It has been more than a year of combating COVID-19, the illness caused by the novel coronavirus. With each passing day, however, we learn a little bit more about this disease, and inch closer towards a solution to the global pandemic.
The following is a collection of some of the recent studies conducted on COVID-19 as of early January 2021:
Coronavirus can damage the brain – even without infecting it
The coronavirus does not need to directly invade brain tissue to damage it, a new study suggests. Researchers examined the brains of 19 patients who died from COVID-19 – 14 of them showed significant damage in either the olfactory bulb (which controls the sense of smell), the brainstem (which controls breathing and heart rate), or both, in the form of damaged blood vessels. Yet there were no signs of the virus itself in either of these brain regions. In their report, published in The New England Journal of Medicine, co-author Dr. Avindra Nath of the National Institute of Neurological Disorders and Stroke stated that the damage observed is usually associated with strokes and neuroinflammatory diseases. They are currently looking to study how COVID-19 may have caused this damage and whether it is related to some of the short and long-term symptoms observed in patients afflicted with the virus.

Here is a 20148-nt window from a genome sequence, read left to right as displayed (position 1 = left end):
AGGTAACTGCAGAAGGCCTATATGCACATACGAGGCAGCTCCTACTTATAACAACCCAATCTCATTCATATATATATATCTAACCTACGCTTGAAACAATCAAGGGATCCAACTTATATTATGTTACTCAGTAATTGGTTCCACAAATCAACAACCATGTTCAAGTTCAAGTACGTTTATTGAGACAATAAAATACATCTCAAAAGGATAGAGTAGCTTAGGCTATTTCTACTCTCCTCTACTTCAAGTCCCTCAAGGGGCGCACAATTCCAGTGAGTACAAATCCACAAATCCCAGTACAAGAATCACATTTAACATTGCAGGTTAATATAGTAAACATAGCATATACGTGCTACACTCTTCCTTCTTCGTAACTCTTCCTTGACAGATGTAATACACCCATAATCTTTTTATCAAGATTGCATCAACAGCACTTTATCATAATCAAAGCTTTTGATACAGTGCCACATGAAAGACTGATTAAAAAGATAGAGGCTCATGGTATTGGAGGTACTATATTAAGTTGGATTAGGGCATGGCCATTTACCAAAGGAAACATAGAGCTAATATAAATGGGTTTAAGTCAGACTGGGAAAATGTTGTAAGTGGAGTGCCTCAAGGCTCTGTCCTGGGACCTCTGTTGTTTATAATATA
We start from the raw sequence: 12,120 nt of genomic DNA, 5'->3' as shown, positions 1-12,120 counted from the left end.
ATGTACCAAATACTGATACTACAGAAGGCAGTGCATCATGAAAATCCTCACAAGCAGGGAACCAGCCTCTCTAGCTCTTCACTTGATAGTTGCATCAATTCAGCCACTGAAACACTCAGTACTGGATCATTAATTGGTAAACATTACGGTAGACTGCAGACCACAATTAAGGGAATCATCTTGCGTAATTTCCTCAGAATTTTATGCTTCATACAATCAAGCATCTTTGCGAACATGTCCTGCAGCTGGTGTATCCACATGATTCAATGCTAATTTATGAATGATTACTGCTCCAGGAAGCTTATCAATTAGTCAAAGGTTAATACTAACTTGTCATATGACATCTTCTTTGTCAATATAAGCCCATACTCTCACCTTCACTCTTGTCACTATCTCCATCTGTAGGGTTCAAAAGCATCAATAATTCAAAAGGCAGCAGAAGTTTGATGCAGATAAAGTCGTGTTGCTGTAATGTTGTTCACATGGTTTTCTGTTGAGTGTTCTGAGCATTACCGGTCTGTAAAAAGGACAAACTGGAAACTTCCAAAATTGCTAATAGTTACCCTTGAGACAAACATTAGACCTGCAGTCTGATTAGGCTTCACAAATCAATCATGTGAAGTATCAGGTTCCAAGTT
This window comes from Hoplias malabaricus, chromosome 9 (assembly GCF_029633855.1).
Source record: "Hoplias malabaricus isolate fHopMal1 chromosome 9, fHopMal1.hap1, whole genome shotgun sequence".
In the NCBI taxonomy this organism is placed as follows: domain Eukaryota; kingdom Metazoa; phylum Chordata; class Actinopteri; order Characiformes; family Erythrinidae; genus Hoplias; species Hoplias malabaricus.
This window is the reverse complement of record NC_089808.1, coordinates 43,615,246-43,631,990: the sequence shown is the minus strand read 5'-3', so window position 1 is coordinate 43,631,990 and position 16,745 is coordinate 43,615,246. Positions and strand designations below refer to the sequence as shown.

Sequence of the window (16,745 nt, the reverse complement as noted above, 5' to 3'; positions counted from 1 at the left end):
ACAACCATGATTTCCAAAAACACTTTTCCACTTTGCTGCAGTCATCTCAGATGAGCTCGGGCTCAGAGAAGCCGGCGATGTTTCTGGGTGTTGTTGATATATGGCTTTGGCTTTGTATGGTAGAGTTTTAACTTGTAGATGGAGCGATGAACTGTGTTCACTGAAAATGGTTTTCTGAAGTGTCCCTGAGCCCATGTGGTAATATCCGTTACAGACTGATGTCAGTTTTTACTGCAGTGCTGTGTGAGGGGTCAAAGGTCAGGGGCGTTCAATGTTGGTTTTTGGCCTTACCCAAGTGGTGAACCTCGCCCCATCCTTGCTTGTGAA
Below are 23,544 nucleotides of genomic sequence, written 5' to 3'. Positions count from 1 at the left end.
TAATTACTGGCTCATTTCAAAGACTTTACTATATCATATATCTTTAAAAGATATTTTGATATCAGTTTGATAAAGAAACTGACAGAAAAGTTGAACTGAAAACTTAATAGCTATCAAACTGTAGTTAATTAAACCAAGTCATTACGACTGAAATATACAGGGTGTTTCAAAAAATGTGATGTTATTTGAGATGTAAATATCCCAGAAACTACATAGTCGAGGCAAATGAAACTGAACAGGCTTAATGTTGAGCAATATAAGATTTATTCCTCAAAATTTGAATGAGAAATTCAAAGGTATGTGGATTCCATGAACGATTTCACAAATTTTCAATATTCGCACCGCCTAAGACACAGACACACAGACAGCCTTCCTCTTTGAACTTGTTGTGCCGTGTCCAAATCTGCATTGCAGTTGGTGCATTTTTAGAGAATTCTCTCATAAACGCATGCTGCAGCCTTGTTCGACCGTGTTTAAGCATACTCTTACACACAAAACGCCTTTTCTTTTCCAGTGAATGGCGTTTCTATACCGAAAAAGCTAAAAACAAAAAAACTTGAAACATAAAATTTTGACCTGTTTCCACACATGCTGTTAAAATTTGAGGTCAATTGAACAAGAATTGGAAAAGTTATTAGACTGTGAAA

Stress from the pandemic is causing hair loss
Hair loss is often linked with stress – and with the world gripped in a global pandemic, there is a lot to be stressed about. A new study found that the rates of telogen effluvium (TE), a hair-shedding condition, rose more than 400% in a neighbourhood in New York City. The report from the Journal of the American Academy of Dermatology found that the incidence of TE cases rose from 0.4% in February 2020 to about 2.3% in August. According to expert Dr. Adam Friedman, who was not involved in the research: “the timing makes plenty of sense, as the onset of shedding is typically three months following the traumatic event”. However, as of now it is still unclear whether or not the increase in TE cases is related to the physiological or biological side-effects of being infected, or due to emotional stress directly or indirectly caused by the COVID-19 pandemic.
One vaccine dose will yield greater population benefit, researchers argue
Single dose, rather than two doses, of the COVID-19 vaccine may be a more efficient way for combating the virus – according to three research papers published in Annals of Internal Medicine. Yale School of Public Health researchers argued that although less effective, single-dose vaccines will confer greater population benefit, while another study from University of Washington agreed, claiming that giving single dose vaccines to people could essentially double vaccine coverage among the general public and lower the virus’s transmission rates. Stanford University researchers also came to the same conclusion, believing that delaying second doses could enable millions more to receive a vaccine in time. However, the U.S. Food and Drug Administration stated that the idea of changing the authorized dosing or schedule of COVID-19 vaccines is not supported by current data, as single-dose use has not yet been evaluated for the currently available vaccines from either Pfizer-BioNTech or Moderna.
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